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Remarks at White House Event on Consumer Privacy Bill of Rights


Location: Washington, DC

Thank you, Gene Sperling. And thanks to everyone for being here today. I know we have a broad representation of privacy experts, consumer groups, Internet companies and others here today.

As we all know, millions of Americans shop, sell, bank, learn, talk and work online. In fact, in the U.S., online retail sales are now nearing $200 billion annually.

Yet we have all seen stories of consumer data being lost, compromised, or stolen.

Privacy and trust online has never been more important to both businesses and consumers. An increasing number of consumers are concerned about their information being safe and being used only as they intended.

Today, we need strong online protections for consumers. At the same time, we need to provide businesses with principles to help guide their privacy policies and decisions.

And we need this now. We cannot wait.

The Consumer Privacy Bill of Rights will help:

* protect consumers' personal data;
* provide businesses with better guidance on how to meet consumers' privacy expectations, and
* ensure that the Internet remains a strong platform for commerce, innovation, and growth.

This blueprint was created with input from consumer groups, industry, academia, and technical experts. It includes 7 basic protections that consumers should expect from companies:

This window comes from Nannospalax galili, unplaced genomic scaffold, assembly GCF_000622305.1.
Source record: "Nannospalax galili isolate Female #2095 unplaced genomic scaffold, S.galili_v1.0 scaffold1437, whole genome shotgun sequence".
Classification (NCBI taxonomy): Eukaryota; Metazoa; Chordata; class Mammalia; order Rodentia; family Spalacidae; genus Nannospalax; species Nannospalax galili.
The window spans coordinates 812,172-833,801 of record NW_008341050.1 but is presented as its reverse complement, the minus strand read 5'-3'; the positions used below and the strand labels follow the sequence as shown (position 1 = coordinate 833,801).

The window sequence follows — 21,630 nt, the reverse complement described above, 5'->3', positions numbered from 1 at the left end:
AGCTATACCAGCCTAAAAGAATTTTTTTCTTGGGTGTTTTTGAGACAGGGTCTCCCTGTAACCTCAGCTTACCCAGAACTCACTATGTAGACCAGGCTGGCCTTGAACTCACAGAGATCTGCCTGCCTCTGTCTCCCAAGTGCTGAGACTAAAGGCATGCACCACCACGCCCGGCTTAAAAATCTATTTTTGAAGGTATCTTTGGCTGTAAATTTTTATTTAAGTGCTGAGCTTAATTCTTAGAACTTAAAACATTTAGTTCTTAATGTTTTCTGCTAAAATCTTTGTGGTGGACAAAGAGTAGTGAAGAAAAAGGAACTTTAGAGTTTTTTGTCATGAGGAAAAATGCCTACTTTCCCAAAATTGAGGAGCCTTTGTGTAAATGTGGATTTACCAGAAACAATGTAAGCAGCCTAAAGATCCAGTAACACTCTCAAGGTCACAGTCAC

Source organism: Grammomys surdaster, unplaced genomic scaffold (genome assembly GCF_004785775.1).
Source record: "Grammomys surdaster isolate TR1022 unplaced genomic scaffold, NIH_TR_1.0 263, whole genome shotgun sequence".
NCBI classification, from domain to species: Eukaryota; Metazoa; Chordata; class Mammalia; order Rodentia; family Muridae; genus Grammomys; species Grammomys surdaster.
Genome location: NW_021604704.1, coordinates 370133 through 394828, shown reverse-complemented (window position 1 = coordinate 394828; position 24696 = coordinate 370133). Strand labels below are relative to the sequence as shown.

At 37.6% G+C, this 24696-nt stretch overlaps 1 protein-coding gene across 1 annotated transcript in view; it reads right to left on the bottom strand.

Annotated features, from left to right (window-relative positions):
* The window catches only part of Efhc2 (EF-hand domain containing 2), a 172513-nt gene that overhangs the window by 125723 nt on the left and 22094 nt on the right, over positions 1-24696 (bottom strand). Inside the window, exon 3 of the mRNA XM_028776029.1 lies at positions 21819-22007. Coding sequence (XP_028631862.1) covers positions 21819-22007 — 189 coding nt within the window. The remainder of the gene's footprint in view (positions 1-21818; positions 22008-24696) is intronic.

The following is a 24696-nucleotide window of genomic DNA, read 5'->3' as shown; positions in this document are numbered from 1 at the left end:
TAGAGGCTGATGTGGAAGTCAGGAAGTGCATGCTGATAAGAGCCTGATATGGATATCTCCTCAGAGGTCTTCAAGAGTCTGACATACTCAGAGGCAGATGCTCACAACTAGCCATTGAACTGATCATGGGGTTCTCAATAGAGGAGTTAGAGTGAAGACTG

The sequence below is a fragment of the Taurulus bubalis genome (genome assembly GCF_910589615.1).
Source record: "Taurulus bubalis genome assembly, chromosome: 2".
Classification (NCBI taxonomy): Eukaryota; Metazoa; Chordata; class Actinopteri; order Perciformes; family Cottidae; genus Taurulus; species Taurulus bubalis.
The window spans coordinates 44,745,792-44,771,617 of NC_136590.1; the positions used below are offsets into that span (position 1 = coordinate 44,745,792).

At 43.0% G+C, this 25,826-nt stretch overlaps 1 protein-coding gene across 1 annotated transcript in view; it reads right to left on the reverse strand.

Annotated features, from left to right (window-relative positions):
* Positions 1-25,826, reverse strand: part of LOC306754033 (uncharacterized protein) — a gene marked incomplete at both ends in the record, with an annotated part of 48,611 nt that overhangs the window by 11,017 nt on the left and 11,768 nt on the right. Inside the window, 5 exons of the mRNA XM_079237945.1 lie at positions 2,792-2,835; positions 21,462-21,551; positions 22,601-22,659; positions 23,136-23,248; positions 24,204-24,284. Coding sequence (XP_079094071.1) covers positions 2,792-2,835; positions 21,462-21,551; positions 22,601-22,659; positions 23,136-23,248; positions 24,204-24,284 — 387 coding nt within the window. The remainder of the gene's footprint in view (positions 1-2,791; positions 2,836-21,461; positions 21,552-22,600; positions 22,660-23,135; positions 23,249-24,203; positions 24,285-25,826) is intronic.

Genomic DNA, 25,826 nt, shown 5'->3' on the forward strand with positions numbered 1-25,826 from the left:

1. Individual control in what kinds of data companies collect;
2. Transparency in how those companies plan to use that data;
3. Respect for the context in which that data is provided and disclosed;
4. Secure and responsible handling of that data;
5. Ability of consumers to access and ensure the accuracy of their own data;
6. Reasonable limits on the personal data that online companies try to collect and retain, and
7. Accountability from companies for strong privacy measures.

We will be working with Congress to implement this through legislation. But we're moving forward regardless. Again, we cannot wait.

The Commerce Department's National Telecommunications and Information Administration (NTIA) will convene businesses, consumer groups, and other stakeholders. These stakeholders will work toward consensus on codes of conduct based on this blueprint. This approach gives us more speed and flexibility than the traditional regulatory process.

From there, companies can voluntarily choose whether to adopt these principles. As a former CEO, I know that many of them will have an incentive to do so. I had this experience. In many cases, a meaningful fraction of their customers seek out strong privacy protections.

Already, it is great to see commitments to tools that allow for more individual control. This includes the Digital Advertising Alliance and its community of Internet advertising and media companies.

Finally, we envision that this plan will be of great interest internationally. We plan to support broad cooperation and consensus on this issue. E-Commerce, after-all, is global by nature.

This blueprint is an important step towards fostering a culture of trust and respect for privacy across America's businesses and consumers.

Let me close by saying I want to thank Jon Leibowitz and the FTC for their efforts.

And, again, I want to thank all of you here today who continue to be such strong voices on this issue. Thank you, and I'll turn this over now to Stu Ingis.

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